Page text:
William Rowe is one of the leading thinkers in contemporary philosophy of religion. Although he is best known for his contributions to the problem of evil, he has produced innovative and influential work across a wide array of subjects at the interface between philosophy and religion. He has, for example, written extensively on the existentialist theologian, Paul Tillich, on the challenging problem of divine freedom, and on the traditional arguments in support of the existence of God. His work in these areas is distinguished by its clarity, rigour, originality, and sensitivity towards the claims of his theistic opponents. Indeed, Rowe's work has played a pivotal role in the remarkable revival of analytic philosophy of religion since the 1970s. The present collection brings together for the first time Rowe's most significant contributions to the philosophy of religion. This diverse but representative selection of Rowe's writings will provide students, professional scholars as well as general readers with stimulating and accessible discussions on such topics as the philosophical theology of Paul Tillich, the problem of evil, divine freedom, arguments for the existence of God, religious experience, life after death, and religious pluralism.
’…bound to be an oft-checked out addition to university libraries. Philosophers of Religion are indebted to Trakakis for his editorial work and to Rowe for his invaluable contributions to the field.’ Theological Book Review ’… one must […] welcome the appearance in a single volume of so many papers by one of the world’s leading philosophers of religion.’ Ars Disputandi ’… a new compilation, collecting 30 papers of Rowe's work in the philosophy of religion, is noteworthy. … With this collection, Trakakis has done a real service to those interested in the philosophy of religion.’ Sophia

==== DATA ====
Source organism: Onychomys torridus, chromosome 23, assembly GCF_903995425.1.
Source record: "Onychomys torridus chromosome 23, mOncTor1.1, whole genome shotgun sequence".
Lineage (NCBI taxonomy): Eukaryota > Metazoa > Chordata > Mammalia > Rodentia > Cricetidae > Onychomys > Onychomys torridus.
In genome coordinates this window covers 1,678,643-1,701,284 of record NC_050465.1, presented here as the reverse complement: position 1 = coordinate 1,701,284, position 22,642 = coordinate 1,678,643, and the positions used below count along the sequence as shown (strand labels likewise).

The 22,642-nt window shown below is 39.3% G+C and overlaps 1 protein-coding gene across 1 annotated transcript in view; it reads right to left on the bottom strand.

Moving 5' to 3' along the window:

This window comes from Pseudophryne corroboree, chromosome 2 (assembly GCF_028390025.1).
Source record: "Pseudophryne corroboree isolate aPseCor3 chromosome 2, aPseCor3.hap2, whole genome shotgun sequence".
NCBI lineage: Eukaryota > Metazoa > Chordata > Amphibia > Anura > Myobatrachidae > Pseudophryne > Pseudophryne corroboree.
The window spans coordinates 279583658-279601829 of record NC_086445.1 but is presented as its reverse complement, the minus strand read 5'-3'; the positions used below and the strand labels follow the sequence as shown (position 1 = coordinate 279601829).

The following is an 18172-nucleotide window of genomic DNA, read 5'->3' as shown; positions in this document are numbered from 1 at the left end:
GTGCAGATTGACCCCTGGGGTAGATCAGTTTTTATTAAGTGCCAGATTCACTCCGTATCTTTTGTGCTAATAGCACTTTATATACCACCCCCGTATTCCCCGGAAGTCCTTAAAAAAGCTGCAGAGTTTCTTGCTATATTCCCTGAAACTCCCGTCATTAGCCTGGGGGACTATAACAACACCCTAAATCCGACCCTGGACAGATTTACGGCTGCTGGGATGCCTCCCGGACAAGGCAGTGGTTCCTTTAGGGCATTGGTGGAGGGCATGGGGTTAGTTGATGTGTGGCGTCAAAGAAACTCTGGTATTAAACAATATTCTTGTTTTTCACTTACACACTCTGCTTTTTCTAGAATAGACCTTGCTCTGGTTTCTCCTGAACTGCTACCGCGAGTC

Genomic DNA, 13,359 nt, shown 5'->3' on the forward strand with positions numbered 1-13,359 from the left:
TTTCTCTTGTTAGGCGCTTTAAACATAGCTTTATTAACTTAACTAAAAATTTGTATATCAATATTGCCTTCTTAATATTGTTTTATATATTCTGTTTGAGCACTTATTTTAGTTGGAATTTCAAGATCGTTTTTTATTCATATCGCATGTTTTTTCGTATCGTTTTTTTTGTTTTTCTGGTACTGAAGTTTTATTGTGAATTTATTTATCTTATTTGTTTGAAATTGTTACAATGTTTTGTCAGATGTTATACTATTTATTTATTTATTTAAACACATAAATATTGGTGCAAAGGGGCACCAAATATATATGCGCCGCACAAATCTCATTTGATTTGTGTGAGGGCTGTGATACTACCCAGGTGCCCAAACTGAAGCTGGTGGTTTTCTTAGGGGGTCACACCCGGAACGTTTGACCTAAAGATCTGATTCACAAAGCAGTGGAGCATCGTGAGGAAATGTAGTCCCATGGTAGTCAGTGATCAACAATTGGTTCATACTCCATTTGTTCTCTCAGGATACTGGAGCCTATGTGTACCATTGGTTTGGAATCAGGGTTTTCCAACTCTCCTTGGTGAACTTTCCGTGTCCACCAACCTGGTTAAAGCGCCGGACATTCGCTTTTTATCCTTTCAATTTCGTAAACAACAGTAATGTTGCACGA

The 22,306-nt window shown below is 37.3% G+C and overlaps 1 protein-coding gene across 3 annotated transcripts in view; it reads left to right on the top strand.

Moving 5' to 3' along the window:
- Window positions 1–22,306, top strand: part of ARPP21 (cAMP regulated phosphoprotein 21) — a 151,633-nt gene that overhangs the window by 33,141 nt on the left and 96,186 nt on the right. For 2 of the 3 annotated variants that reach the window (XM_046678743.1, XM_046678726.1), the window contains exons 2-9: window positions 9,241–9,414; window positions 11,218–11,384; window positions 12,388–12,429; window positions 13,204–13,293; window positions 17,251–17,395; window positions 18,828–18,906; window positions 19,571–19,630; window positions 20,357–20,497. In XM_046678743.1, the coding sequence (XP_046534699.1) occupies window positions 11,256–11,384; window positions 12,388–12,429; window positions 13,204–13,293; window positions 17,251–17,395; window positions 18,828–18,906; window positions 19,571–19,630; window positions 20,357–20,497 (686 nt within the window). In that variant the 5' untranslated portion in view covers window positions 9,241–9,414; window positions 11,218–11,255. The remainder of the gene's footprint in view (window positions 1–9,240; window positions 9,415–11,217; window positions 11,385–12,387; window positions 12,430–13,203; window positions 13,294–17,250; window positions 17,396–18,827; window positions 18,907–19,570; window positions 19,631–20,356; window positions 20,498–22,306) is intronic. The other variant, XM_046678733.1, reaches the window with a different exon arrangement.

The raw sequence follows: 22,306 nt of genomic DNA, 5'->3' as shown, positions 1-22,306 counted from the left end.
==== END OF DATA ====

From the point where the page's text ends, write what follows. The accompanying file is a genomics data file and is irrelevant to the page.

Contents: Introduction. Part I The Philosophical Theology of Paul Tillich: Tillich’s concept of God; Religious symbols. Part II The Problem of Evil: The problem of evil and some varieties of atheism; The empirical argument from evil; Evil and theodicy; Paradox and promise: Hick’s solution to the problem of evil; Ruminations about evil; William Alston on the problem of evil; The evidential argument from evil: a second look; In defense of ’The Free Will Defense’; Grounds for belief aside, does evil make atheism more reasonable than theism?; Friendly atheism, skeptical theism, and the problem of evil. Part III Replies to Critics on the Evidential Problem of Evil: Evil and the theistic hypothesis: a response to Wykstra; Response to Linda Zagzebski; Reply to Plantinga; Skeptical theism: a response to Bergmann; Reply to Howard-Snyder and Bergmann. Part IV Divine Freedom: The problem of divine perfection and freedom; Evil and God’s freedom in creation; Can God be free? Part V The Cosmological Argument: Two criticisms of the cosmological argument; The cosmological argument; Cosmological arguments. Part VI The Ontological Argument: The ontological argument; Modal versions of the ontological argument. Part VII Other Writings in the Philosophy of Religion: Augustine on foreknowledge and free will; Religious experience and the principle of credulity; The rationality of religious belief; Religion within the bounds of naturalism: Dewey and Wieman; Religious pluralism. William L. Rowe: a bibliography. Index.